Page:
Waterfalls and Rainforest
As well as beaches and spice plantations, Grenada is home to lush rainforest and gushing waterfalls. The most famous waterfall is the Seven Sisters at Grand Etang National Park. After a trek to the falls, visitors can cool down with a swim in the large pool below.
Fort George and Fort Frederick are worth visiting if you have the time. Located close to the cruise terminal, Fort George is well maintained with a guardroom, barracks and firing galleries. It offers fantastic views across to the port area and beyond. The fort played an important part in the many political and military changes that have taken place over the years.
Fort Frederick sits atop Richmond Hill in St George’s. Visitors can walk around and soak up panoramic views of the surrounding area.
Learn all about spice production at one of the island’s spice estates. Dougaldston Estate is a popular stop for those wanting to learn more about all things spice related. It’s informative and great if you want to touch and smell the product. Or head to Belmont Estate or The Grenada Chocolate Company, if you want to learn more about the cocoa growing process.
From plantations to tropical botanical gardens, you will find a range of flora and fauna to discover across Grenada. Belmont Estate Spice Plantation, Jessamine Eden Tropical Botanic Garden and Hyde Park Tropical Garden are all worth visiting.
If you want to be on the open water, a Grenadian catamaran tour is a must. There’s a range of snorkelling and scuba diving options you can book independently or, in many cases, on board.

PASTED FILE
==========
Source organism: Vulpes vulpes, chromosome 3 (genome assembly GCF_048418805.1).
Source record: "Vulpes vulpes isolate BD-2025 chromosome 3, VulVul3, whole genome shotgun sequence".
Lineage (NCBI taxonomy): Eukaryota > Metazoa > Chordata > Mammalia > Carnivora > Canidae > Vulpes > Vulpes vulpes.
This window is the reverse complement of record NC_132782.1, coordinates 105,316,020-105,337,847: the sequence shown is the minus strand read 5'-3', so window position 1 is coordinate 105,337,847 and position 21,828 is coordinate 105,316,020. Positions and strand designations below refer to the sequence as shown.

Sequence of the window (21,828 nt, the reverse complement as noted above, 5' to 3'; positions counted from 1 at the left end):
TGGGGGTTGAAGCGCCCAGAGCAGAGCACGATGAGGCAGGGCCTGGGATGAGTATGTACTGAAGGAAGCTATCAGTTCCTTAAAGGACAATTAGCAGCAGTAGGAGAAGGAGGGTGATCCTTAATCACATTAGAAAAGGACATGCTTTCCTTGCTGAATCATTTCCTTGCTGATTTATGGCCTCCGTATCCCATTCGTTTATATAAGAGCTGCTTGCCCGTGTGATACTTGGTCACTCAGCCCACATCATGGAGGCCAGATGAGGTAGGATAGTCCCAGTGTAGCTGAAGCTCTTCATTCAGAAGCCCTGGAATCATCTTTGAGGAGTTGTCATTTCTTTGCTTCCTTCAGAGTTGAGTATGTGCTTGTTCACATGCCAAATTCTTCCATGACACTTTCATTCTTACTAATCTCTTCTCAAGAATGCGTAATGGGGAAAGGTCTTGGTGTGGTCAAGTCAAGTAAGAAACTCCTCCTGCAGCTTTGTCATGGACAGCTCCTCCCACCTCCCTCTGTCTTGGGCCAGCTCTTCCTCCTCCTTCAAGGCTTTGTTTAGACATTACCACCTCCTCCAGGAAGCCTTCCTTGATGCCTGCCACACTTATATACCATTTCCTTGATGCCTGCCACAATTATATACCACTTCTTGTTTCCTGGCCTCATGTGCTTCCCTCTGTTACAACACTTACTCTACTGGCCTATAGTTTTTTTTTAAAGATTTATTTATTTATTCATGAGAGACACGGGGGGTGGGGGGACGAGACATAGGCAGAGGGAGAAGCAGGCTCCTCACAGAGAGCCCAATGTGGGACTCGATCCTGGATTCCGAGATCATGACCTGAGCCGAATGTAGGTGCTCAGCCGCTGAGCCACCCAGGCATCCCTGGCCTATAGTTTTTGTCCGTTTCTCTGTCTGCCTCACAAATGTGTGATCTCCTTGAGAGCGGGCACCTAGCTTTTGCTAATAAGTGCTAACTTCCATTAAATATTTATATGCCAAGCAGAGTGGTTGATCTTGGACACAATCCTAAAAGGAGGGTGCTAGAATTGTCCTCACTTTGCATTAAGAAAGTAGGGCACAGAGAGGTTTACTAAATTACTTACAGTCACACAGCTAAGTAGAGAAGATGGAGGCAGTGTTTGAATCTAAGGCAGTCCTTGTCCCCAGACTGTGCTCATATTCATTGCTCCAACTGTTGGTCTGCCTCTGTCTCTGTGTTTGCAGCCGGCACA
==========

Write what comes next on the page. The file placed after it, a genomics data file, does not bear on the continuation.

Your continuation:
The Underwater Sculpture Park worth seeing. The park consists of different sculptures moulded from manmade materials, such as concrete. They are aimed to enhance the existing reef, encouraging marine life in to the area. Scuba divers will also love the Bianca C shipwreck, one of the top dive sites in the world.
Perhaps Grenada’s best known tour for cruise ship passengers is the Rhum Runner boat excursion. Most cruise lines will run this as a half day tour. But be warned…it’s very, very lively. This was the first tour I did when I joined the shore excursions department and it was an eye opener!
The boat collects passengers from the quayside and transports them to a small but tranquil beach. Sounds OK so far, right? I’ve omitted to mention that the rum punch is flowing very freely (and is incredibly strong, but delicious) and the steel drums are playing loudly. Passengers often get up to dance and do the conga around the boat. The staff are very attentive to guests while at the beach, making sure they are well lubricated with rum punch. By the time the boat returns to port, most people are very, very merry! I highly recommend it though, as it’s one of the best tours I’ve done in the Caribbean.
Did you know?
British chef Gary Rhodes has a restaurant at Grenada’s Calabash Hotel. His dishes take on a British theme with a Caribbean twist. Think nutmeg custard tarts and beef tenderloin with plantain…